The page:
Treatment For Specific Diseases
So…maybe you’re feeling a little overwhelmed at this point. Yeah, I know how you feel, but we are not done yet. Again, it is my goal to give you good working knowledge of this topic, practical knowledge that hopefully in the bad times to come can save your life or the lives of your friends and family.
In a modern hospital when we really want to know which antibiotic is best, we get a sample of your blood, urine, spinal fluid, or puss from a wound and grow the bacteria in the lab with a bunch of antibiotics to see which antibiotic kills it best. Then, we start you on that antibiotic in confidence that it will kill the pathogen and get you back to good health.
In the post-apocalyptic scenario, you will have no such luxury. You will be having to play the odds. For instance, the bacteria most commonly isolated from acute ear infections are Strep pneumoniae (~55%), Haemophilus influenza (~25%), and Moraxella catarrhaliis (~15%). So you would pick Amoxicillin, since it generally kills all three. However, if it is one of the 2-3% of ear infections caused by Staph aureus, you would experience a treatment failure, as Amox does not kill staph. Playing the odds will be the only choice you have without the ability to culture bacteria and test their sensitivities.
Antibiotic Dosing Recommendations
Recommendations have been placed on the PDF so you can print it out and place it in your medical preps.
Amazon has some of these antibiotics available, though you will have to get some from a veterinary supply or pet store. (Editors note: You may want to check out our advertisers as well.) The PDF recommends which of these nine (actually eight, because I’m not going to consider penicillin for anything) pet antibiotics should be used for each of the listed infections.
Very specific weight-based dosing is available for kids, and you can look it up if you desire, but usually a good ballpark dose will get the job done. With most of these medications erring on the high side would be better than going too low.
Again, I must stress that this advice is only good for a TEOTWAWKI scenario. The recommendations on this list assume you only have access to the nine (eight) antibiotics listed above, and in many cases I had to recommend an inferior (second or third line) choice because I only had the nine (eight) above to choose from. This is especially true of the more severe infections (peritonitis, osteomyelitis, septic joints, meningitis) that are usually treated in the hospital with IV antibiotics and surgery. In the modern functional world, there may be much better choices for the following infections. So, if you get an infection, go see your doctor, and he will use the most up-to-date research and most modern medications to get you back on your feet.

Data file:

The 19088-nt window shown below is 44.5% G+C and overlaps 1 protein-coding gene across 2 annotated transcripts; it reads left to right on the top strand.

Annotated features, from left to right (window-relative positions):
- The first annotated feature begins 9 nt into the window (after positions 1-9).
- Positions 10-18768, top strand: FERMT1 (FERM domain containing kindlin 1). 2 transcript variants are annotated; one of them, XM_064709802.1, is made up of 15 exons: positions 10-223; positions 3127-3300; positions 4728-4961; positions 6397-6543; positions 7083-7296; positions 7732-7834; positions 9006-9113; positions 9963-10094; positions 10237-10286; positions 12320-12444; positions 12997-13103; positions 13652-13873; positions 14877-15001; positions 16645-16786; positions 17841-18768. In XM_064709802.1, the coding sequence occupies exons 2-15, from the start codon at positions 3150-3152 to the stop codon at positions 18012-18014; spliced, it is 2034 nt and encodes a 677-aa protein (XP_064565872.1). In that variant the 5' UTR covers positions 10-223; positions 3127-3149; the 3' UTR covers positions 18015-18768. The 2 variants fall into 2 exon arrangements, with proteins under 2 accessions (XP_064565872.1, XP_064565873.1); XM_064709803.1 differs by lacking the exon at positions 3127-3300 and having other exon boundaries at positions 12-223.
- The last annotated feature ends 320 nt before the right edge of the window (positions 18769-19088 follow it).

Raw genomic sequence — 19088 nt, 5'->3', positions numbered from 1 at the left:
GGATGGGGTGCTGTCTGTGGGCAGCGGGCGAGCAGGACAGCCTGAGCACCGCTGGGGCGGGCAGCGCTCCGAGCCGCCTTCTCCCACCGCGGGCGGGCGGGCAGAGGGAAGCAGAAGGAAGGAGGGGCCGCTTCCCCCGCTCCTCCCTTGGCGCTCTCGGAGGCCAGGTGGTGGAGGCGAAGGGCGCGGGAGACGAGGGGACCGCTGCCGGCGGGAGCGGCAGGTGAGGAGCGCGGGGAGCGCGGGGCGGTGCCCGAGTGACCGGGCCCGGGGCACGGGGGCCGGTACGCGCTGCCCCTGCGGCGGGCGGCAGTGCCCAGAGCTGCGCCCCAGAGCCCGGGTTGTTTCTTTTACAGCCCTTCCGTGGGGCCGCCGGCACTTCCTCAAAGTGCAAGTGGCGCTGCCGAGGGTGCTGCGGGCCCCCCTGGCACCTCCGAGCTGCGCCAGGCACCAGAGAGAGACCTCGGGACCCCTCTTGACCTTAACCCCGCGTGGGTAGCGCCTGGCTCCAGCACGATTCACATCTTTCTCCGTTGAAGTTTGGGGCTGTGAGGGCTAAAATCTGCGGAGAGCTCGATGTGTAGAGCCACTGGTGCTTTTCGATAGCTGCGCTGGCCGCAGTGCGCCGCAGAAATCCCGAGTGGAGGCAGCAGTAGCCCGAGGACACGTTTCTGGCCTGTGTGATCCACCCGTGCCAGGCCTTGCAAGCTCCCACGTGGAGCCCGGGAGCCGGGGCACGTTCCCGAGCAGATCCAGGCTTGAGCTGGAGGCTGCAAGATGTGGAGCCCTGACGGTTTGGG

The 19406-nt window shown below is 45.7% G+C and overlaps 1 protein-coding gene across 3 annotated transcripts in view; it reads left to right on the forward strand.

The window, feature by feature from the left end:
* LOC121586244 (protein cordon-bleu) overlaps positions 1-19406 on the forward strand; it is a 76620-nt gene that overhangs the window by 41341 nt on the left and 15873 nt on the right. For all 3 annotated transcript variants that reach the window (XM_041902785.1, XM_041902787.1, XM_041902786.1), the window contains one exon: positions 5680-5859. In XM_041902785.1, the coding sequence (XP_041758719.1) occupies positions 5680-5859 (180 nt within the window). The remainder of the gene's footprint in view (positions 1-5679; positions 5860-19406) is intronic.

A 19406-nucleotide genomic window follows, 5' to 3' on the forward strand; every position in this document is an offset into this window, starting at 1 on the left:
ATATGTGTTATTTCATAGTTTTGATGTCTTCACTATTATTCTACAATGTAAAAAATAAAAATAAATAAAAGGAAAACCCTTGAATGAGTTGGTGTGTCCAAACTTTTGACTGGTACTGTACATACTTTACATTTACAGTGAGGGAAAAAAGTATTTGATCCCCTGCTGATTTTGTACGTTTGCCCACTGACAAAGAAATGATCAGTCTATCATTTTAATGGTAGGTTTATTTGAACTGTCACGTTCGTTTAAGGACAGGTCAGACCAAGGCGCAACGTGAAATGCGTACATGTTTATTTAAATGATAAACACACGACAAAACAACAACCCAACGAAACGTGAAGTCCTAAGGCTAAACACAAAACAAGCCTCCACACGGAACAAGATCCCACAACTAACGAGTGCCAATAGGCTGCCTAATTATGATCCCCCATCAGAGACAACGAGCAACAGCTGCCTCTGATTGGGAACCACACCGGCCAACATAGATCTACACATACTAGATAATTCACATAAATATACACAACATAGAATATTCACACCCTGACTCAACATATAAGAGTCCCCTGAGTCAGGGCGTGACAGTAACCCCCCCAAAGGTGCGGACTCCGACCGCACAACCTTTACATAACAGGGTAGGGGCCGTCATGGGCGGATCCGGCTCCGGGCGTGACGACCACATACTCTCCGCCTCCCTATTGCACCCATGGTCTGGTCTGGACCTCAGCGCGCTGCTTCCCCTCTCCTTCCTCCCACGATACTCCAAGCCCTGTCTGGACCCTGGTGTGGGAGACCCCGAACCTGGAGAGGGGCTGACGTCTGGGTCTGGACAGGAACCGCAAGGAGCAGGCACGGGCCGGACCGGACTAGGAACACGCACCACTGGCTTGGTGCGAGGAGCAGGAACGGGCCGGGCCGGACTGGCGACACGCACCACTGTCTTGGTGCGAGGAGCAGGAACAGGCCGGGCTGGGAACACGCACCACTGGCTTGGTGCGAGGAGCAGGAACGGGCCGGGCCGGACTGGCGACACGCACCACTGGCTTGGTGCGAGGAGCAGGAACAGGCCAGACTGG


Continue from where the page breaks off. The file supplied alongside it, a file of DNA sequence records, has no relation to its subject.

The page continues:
I’m doing my best to provide good advice for AFTER it all falls apart. I will not be held responsible for any harm caused if you should use this information before that time.
Let’s Treat Some Patients
I have given you a basic understanding of the different pathogens that cause infections in people.
I have given you a basic understanding of the nine different pet antibiotics most available to us as preppers.
I have given you the first line and alternate agents (of the nine available to us; remember the hospital might have better ones) to treat a variety of infections you are likely to encounter.
And I gave you a big nasty list of patients needing your help. (Too bad you didn’t have better OPSEC.)
So let’s treat some patients and get them out of our front yard.
1) Your wife has a sore throat without a runny nose or cough. It hurts to swallow. Little red spots are scattered across the back of her mouth and her tonsils are swollen and beefy red without white spots.
Diagnostic features: a) sore throat WITHOUT runny nose or coughing, and b) little red spots (palatial petechia, which are classic for strep, that are beefy red WITHOUT white patches.
Diagnosis: Strep throat
2) Your son cut his hand a few days ago while sharpening an ax and now the cut is red, hot, and oozing puss.
Diagnostic features: Trauma with signs of infection (redness, warmth, pain, swelling, puss).
Diagnosis: Cellulitis. Probably not resistant strain.
Treatment: Keflex or Cipro.
3) Your other son also cut his hand while salvaging some stuff from a nursing home. His wound is also red, hot, and oozing puss.
Diagnostic features: Trauma with signs of infection (redness, warmth, pain, swelling with puss).
Diagnosis: Cellulitis. Increased risk for MRSA due to injury happening at nursing home or hospital.
Treatment: Bactrim or Clinda
4) Your grandson (who never got his vaccinations because your son didn’t believe the “lies” of big pharma) is having coughing fits that take his breath away and end in a “Whoop” of inhaled air.
Diagnostic features: Paroxismal cough with “Whoop”
Diagnosis: Whooping cough (pertussis)
Treatment: Bactrim or Cipro. Even with treatment, children will cough for up to three months.